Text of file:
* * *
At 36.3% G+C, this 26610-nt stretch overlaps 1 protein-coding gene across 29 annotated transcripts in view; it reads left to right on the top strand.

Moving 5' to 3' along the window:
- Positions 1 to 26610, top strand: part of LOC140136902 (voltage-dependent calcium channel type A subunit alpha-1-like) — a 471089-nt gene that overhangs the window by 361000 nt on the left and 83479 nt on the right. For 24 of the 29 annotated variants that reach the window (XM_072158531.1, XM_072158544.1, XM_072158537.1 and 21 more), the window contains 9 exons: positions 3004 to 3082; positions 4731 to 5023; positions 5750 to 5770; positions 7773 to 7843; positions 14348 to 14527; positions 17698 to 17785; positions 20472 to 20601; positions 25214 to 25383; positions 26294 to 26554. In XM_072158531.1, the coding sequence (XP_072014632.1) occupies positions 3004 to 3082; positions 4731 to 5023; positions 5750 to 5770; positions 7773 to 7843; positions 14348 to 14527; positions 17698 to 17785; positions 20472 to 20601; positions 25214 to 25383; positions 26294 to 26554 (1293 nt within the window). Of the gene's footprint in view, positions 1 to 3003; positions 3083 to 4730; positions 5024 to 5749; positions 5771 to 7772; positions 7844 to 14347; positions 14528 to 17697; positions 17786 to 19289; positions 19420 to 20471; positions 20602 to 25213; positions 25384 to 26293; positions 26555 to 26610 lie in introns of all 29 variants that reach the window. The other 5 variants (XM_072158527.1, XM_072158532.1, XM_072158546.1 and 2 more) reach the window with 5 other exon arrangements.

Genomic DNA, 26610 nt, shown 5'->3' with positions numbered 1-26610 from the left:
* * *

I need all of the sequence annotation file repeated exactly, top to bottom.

At 36.3% G+C, this 26610-nt stretch overlaps 1 protein-coding gene across 29 annotated transcripts in view; it reads left to right on the top strand.

Moving 5' to 3' along the window:
- Positions 1 to 26610, top strand: part of LOC140136902 (voltage-dependent calcium channel type A subunit alpha-1-like) — a 471089-nt gene that overhangs the window by 361000 nt on the left and 83479 nt on the right. For 24 of the 29 annotated variants that reach the window (XM_072158531.1, XM_072158544.1, XM_072158537.1 and 21 more), the window contains 9 exons: positions 3004 to 3082; positions 4731 to 5023; positions 5750 to 5770; positions 7773 to 7843; positions 14348 to 14527; positions 17698 to 17785; positions 20472 to 20601; positions 25214 to 25383; positions 26294 to 26554. In XM_072158531.1, the coding sequence (XP_072014632.1) occupies positions 3004 to 3082; positions 4731 to 5023; positions 5750 to 5770; positions 7773 to 7843; positions 14348 to 14527; positions 17698 to 17785; positions 20472 to 20601; positions 25214 to 25383; positions 26294 to 26554 (1293 nt within the window). Of the gene's footprint in view, positions 1 to 3003; positions 3083 to 4730; positions 5024 to 5749; positions 5771 to 7772; positions 7844 to 14347; positions 14528 to 17697; positions 17786 to 19289; positions 19420 to 20471; positions 20602 to 25213; positions 25384 to 26293; positions 26555 to 26610 lie in introns of all 29 variants that reach the window. The other 5 variants (XM_072158527.1, XM_072158532.1, XM_072158546.1 and 2 more) reach the window with 5 other exon arrangements.

Genomic DNA, 26610 nt, shown 5'->3' with positions numbered 1-26610 from the left: